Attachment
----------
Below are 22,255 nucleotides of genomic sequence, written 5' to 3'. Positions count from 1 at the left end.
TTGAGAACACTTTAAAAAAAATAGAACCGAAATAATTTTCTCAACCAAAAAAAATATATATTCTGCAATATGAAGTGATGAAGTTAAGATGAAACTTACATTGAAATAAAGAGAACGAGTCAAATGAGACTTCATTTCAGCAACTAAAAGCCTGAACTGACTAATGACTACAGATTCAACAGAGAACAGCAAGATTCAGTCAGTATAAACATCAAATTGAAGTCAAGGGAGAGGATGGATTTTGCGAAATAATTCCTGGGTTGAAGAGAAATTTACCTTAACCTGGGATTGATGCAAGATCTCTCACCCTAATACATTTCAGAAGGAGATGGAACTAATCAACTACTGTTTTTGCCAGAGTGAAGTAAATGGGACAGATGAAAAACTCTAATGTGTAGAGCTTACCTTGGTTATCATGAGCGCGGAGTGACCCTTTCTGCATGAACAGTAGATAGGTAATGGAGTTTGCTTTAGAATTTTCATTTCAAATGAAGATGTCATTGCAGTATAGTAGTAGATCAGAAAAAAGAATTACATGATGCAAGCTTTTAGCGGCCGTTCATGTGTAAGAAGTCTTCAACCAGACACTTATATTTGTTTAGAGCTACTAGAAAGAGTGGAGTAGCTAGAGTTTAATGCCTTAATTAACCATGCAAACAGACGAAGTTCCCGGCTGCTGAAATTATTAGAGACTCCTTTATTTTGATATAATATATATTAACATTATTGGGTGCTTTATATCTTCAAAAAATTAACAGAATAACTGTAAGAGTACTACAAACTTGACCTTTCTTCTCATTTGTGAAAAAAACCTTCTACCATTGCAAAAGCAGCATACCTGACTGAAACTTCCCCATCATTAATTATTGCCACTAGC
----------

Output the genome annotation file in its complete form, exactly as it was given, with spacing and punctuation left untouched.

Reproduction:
Below are 22,255 nucleotides of genomic sequence, written 5' to 3'. Positions count from 1 at the left end.
TTGAGAACACTTTAAAAAAAATAGAACCGAAATAATTTTCTCAACCAAAAAAAATATATATTCTGCAATATGAAGTGATGAAGTTAAGATGAAACTTACATTGAAATAAAGAGAACGAGTCAAATGAGACTTCATTTCAGCAACTAAAAGCCTGAACTGACTAATGACTACAGATTCAACAGAGAACAGCAAGATTCAGTCAGTATAAACATCAAATTGAAGTCAAGGGAGAGGATGGATTTTGCGAAATAATTCCTGGGTTGAAGAGAAATTTACCTTAACCTGGGATTGATGCAAGATCTCTCACCCTAATACATTTCAGAAGGAGATGGAACTAATCAACTACTGTTTTTGCCAGAGTGAAGTAAATGGGACAGATGAAAAACTCTAATGTGTAGAGCTTACCTTGGTTATCATGAGCGCGGAGTGACCCTTTCTGCATGAACAGTAGATAGGTAATGGAGTTTGCTTTAGAATTTTCATTTCAAATGAAGATGTCATTGCAGTATAGTAGTAGATCAGAAAAAAGAATTACATGATGCAAGCTTTTAGCGGCCGTTCATGTGTAAGAAGTCTTCAACCAGACACTTATATTTGTTTAGAGCTACTAGAAAGAGTGGAGTAGCTAGAGTTTAATGCCTTAATTAACCATGCAAACAGACGAAGTTCCCGGCTGCTGAAATTATTAGAGACTCCTTTATTTTGATATAATATATATTAACATTATTGGGTGCTTTATATCTTCAAAAAATTAACAGAATAACTGTAAGAGTACTACAAACTTGACCTTTCTTCTCATTTGTGAAAAAAACCTTCTACCATTGCAAAAGCAGCATACCTGACTGAAACTTCCCCATCATTAATTATTGCCACTAGC